By Brian Tinsman

WASHINGTON — Despite being named a finalist for the second time in eight years, Washington, D.C. went home empty-handed when the 2022 Gay Games were awarded to Hong Kong on Monday.

The games, held every four years like the Olympics, are actually a bigger sporting event thanks to a lower threshold for entry.

It’s predicted that the Games would have attracted 12,000 to 15,000 athletes and 80,000 to 100,000 spectators from 70 countries, providing an economic impact for D.C. of more than $100 million.

Had D.C. won the bid, Mayor Muriel Bowser had pledged more than $2 million in infrastructure upgrades while utilizing many of the city’s existing athletic facilities.

D.C. United’s new stadium at Buzzard Point was expected to be a focal point if D.C. was selected, including as the site of the Gay Games Opening Ceremony. The stadium is scheduled to be ready for use by the team in 2018.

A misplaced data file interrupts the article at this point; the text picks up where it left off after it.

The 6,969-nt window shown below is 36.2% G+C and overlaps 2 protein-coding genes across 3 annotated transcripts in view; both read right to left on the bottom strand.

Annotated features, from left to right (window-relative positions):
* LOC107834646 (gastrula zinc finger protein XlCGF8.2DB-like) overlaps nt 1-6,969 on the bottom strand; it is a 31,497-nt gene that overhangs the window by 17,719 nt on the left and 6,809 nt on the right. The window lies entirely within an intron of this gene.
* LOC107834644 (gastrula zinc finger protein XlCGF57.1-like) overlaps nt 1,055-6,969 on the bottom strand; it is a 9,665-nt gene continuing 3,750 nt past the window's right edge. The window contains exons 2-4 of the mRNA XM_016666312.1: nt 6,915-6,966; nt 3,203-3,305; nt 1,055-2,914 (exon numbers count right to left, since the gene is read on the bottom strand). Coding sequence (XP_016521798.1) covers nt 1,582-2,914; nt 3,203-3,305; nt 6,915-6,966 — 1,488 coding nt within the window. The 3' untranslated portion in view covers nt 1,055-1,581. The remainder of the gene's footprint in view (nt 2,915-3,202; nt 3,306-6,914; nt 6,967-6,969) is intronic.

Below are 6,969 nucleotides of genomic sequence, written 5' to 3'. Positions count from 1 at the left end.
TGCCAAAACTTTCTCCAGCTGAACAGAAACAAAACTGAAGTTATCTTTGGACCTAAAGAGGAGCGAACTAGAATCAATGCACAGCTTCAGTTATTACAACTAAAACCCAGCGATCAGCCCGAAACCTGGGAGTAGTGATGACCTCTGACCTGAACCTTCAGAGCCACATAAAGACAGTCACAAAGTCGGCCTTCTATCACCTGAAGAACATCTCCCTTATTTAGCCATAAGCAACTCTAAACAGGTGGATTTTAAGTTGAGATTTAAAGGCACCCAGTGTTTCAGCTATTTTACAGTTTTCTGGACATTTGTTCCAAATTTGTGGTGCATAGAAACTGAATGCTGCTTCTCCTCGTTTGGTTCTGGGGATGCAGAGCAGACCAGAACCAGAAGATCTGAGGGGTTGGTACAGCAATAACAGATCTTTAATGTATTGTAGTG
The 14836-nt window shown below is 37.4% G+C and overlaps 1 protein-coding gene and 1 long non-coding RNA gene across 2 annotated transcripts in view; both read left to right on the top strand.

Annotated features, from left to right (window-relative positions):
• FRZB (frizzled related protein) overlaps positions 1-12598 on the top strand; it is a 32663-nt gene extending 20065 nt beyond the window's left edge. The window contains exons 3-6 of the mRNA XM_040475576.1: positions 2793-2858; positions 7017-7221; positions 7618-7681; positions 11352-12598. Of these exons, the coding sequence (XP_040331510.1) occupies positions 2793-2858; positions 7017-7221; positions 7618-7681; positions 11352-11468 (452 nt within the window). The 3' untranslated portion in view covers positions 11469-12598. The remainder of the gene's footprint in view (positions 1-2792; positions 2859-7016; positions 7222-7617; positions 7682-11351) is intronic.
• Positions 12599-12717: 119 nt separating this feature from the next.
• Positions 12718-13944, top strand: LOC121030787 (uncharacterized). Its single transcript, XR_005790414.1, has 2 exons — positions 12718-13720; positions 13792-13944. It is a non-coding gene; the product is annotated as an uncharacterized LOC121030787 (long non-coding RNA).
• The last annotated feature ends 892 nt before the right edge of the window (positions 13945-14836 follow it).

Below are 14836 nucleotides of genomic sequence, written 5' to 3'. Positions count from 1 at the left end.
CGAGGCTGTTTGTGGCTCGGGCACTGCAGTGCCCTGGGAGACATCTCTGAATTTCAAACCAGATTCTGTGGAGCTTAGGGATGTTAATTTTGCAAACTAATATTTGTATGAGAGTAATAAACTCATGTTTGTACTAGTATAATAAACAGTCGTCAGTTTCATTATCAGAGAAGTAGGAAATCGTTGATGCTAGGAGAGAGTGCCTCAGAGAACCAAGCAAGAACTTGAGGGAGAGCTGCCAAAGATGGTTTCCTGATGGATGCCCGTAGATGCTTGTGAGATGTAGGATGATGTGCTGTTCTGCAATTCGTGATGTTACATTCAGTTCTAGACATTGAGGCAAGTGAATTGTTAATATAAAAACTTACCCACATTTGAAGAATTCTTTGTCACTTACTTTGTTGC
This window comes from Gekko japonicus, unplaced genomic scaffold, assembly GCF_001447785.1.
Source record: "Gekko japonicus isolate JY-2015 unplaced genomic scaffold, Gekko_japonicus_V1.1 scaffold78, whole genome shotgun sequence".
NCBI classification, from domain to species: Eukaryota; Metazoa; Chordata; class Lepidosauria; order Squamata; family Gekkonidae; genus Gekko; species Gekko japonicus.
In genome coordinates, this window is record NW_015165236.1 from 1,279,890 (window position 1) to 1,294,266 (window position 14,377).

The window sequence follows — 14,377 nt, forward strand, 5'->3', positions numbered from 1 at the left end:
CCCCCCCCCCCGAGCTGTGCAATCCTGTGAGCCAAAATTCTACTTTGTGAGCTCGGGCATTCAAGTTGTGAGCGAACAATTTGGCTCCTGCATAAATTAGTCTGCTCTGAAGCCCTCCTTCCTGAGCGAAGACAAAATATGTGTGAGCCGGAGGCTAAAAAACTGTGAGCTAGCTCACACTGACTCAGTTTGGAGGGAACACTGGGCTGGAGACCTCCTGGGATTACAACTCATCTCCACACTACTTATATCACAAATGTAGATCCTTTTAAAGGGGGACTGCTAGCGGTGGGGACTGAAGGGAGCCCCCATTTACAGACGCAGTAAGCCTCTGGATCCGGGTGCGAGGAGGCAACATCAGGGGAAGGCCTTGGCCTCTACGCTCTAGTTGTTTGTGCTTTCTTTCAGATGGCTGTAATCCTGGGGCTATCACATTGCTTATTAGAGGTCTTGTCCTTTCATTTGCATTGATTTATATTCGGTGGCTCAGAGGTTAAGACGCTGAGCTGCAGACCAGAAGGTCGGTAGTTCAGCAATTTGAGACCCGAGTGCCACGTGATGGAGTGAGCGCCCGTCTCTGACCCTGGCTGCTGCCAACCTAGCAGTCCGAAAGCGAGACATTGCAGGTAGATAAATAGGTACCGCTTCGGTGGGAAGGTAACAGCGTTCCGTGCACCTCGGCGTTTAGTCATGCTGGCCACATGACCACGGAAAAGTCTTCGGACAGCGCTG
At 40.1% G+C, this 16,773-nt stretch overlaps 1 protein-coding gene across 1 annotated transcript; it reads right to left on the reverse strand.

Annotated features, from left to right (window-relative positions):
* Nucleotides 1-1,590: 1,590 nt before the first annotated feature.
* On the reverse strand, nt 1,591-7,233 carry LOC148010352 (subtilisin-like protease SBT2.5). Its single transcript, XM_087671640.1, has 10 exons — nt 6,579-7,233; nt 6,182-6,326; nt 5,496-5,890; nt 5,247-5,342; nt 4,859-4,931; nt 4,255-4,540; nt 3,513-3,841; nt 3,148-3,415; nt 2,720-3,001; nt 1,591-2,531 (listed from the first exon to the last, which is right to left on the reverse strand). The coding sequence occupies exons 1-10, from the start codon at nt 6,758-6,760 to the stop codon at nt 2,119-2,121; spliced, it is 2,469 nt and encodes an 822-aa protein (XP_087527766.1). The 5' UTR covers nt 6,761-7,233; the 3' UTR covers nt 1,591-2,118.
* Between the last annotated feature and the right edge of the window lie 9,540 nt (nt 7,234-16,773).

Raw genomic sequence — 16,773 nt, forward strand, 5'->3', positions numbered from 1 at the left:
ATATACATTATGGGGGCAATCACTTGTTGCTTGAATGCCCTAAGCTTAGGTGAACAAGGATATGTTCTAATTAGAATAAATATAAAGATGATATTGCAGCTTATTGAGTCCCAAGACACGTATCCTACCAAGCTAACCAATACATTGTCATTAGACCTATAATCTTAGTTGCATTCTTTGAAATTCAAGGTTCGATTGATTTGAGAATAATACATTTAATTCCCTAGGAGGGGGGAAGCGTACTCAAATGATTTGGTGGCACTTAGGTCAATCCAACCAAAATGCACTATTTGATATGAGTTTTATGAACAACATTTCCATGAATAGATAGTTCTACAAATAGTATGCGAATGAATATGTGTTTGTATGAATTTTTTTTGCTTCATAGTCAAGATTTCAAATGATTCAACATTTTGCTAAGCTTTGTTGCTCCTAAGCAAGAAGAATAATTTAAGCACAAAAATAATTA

The D.C. Armory and Walter Washington Convention Center were also expected to be major hubs in the proposal, along with the university facilities at the Kettler Iceplex, University of Maryland, George Washington University and Gallaudet University.

The D.C. bid included some celebrity firepower, with honorary chairs Paul Tagliabue, former NFL Commissioner, and Billie Jean King, a tennis legend and outspoken advocate for women’s equality and the LBGTQ community. On the political spectrum, it includes former U.S. Attorney General Eric Holder, and the pledged support of Mayor Muriel Bowser and D.C. Del. Eleanor Holmes Norton.

“Our bid proved that Washington, D.C., is strong not simply because we are diverse, but because we celebrate our diversity and inclusion,” Bowser said in a statement after the decision was announced. “As the world questions how the United States will position itself on the global stage, it is incumbent upon all of us to continue showing the world who we really are.

“This bid represented our D.C. values, which represent the very best American ideals: all are created equal. We congratulate Hong Kong, and it is our hope that the 2022 Gay Games spark reforms to bring about equality for our LGBTQ friends there too.”


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